So, since I’m already writing for free, and since I have a bit more time on my hands lately, I’ve decided that I’m going to start filling the world with more of my reviews. Hey, if I’m not working for anyone in particular, that means I can say whatever the hell I want, however I want to say it, and gradually build up more samples of my writing that will either cause people to hire me, or be used against me when my children have me committed.
What you got for me internet? You got a business you opened, a product you’re selling, a music you made, a book you wrote, or a sandwich for me? I like all of those things, you know? So, get in touch. Reach out. And if you don’t, whatever. I’m still going to be here, writing on the internet, until some anti-piracy act makes me stop. Stay tuned for some reviews, y’all.
*As I write this, I am wondering how the hell a tiger, with such huge, furry paws, was able to place those stickers with such precision.
Good morning everyone! I trust the day finds you all well. I don’t mean to be overly emotive, but it’s been a fairly exciting morning over here at my house. I woke around 10, which seemed a bit early for a Saturday, but something was keeping me from sleeping. I had a special feeling about the day. So, I went to the bathroom, made my coffee, and took a look at my inbox. Well, you know how people are always talking about how you should trust your intuition? I quickly found out why I was feeling the belly flutters.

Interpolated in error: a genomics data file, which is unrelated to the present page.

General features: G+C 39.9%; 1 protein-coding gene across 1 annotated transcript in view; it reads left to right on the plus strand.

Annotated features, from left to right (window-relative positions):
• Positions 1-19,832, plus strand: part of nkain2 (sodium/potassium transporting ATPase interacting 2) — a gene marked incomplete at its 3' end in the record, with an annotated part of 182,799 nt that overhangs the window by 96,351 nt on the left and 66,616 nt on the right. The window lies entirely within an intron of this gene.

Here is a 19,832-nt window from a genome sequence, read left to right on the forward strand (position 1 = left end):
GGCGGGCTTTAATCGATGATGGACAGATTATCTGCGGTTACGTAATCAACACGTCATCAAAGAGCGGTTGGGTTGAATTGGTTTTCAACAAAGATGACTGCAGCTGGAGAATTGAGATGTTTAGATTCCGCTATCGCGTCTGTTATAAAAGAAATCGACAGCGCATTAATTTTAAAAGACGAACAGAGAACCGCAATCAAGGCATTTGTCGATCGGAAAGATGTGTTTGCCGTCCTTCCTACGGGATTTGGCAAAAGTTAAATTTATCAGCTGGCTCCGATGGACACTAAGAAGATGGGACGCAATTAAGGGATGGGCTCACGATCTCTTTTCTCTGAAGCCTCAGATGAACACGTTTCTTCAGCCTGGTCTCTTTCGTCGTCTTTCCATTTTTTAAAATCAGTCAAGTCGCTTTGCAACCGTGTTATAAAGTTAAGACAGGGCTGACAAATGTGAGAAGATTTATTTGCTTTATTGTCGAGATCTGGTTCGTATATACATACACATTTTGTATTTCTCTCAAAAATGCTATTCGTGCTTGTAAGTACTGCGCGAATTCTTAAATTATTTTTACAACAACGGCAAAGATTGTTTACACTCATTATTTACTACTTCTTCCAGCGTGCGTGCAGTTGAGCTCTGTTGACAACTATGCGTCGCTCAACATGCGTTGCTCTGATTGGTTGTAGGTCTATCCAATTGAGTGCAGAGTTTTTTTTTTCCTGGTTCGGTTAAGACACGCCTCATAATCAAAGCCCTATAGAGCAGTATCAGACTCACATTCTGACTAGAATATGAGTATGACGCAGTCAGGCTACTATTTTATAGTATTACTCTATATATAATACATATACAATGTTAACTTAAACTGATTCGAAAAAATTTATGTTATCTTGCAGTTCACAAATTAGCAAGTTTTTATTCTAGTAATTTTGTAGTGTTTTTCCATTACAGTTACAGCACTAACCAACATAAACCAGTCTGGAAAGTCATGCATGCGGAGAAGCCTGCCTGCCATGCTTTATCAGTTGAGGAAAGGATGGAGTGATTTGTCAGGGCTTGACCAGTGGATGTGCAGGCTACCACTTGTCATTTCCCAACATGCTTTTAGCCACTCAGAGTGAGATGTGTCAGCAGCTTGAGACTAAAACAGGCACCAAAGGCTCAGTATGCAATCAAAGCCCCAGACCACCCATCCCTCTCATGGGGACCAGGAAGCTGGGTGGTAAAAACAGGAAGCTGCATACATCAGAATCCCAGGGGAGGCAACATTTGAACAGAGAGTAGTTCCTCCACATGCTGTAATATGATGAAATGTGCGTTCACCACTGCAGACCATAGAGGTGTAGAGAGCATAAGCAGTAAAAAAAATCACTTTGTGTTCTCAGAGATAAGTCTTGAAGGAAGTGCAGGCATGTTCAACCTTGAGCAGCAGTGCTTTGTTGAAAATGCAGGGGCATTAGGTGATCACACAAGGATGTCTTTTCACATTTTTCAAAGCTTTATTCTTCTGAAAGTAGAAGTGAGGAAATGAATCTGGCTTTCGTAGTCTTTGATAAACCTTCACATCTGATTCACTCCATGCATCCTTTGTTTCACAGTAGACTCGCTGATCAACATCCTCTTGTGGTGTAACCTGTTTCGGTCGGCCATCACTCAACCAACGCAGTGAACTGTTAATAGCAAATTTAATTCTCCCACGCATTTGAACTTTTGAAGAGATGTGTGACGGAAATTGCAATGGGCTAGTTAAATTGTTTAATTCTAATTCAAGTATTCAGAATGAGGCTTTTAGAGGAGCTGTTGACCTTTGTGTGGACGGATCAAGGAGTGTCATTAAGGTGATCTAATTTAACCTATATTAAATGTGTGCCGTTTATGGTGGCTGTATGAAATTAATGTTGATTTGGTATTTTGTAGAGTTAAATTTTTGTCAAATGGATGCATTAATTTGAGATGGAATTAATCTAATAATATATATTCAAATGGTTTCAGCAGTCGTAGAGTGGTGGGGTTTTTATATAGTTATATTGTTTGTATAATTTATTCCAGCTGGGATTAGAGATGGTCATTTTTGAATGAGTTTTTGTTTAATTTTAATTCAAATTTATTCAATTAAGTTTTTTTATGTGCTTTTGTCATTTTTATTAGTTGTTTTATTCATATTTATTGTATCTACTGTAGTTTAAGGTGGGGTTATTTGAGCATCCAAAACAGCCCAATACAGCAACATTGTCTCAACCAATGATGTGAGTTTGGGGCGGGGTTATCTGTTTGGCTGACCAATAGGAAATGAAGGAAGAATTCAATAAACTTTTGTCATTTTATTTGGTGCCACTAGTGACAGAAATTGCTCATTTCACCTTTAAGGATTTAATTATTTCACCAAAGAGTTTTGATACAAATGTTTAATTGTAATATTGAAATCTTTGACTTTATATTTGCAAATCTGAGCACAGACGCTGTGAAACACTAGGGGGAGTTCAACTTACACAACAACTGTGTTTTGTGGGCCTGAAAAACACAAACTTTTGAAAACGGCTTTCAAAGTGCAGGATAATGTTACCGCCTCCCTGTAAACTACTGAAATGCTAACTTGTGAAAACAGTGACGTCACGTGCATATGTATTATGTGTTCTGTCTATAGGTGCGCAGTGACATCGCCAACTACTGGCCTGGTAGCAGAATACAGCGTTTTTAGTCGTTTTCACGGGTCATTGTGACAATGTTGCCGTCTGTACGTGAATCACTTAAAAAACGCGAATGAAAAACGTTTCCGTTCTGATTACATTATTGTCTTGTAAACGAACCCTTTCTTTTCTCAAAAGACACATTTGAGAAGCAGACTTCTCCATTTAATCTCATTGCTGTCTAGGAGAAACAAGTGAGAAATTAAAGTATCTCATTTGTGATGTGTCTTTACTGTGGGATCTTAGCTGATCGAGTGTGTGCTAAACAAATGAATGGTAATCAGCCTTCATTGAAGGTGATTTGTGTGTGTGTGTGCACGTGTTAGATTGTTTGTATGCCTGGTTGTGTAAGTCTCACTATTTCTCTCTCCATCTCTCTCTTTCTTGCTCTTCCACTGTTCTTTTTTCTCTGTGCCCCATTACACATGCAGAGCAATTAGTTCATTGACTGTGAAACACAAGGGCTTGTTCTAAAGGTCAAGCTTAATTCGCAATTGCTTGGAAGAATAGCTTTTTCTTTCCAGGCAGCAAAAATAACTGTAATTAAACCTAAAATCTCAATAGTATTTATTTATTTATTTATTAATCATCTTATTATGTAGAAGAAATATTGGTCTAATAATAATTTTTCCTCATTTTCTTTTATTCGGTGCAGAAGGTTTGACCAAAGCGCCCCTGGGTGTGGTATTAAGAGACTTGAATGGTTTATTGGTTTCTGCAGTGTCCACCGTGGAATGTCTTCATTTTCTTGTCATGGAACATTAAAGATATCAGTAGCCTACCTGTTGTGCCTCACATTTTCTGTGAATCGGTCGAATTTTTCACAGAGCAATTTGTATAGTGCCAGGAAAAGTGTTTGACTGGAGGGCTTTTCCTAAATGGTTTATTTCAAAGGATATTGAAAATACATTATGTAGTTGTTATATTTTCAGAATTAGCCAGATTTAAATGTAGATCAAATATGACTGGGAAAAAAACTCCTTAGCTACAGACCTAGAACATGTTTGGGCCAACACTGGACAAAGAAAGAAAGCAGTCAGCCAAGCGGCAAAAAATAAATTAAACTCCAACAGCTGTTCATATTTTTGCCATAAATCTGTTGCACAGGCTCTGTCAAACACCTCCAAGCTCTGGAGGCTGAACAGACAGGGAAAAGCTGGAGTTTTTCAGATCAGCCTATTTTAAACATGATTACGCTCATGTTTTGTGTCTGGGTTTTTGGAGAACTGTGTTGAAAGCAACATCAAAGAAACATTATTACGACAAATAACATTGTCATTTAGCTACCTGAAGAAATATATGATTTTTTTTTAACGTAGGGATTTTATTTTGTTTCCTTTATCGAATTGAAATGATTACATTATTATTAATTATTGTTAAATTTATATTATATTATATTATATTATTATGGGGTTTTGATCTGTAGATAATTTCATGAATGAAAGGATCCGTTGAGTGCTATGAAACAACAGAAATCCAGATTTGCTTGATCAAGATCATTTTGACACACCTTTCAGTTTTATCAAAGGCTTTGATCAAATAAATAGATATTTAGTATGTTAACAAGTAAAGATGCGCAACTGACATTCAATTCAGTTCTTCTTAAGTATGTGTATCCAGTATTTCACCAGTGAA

That’s right. American Golf is interested in me. Amy, you’re an angel. Your golden hair and your winning smile in combination with your incredible perception for matching me with the right job make you an enviable goddess whose visage ought grace a postage stamp. I wouldn’t be surprised if you and you alone hold the key to revitalizing our damaged economy. You ought to be appointed the new Secretary of Labor immediately. And so, indebted to Amy for finding me this position, I wrote back to her.
Dear American Golf,
I’m sending you my resume because Amy, over at Career Builder, said that you would be interested in me. If you know Amy as well as I do, you’ll know that she’s pretty spot on when she figures out who would be a good match. After all, she did base her recommendation on my experience and qualifications.
While I have never in my entire life done anything even remotely related to accounting, I have a really good feeling about this. I’m sure someone from your team can explain all of that to me. I do have a son in 8th grade, so I could use his Algebra books as a resource whenever a big report is coming up.
I look forward to hearing back from you and setting up my office. What are your policies on decorating, by the way? I once worked at a place that didn’t allow us to bring our own rugs. That just doesn’t work for me. If your company has any sort of rug policy, I feel like we should discuss that up front.
So, fingers crossed, everyone. By this time next week, I may be gainfully employed as a Staff Accountant for American Golf. Dreams actualized. All thanks to Amy.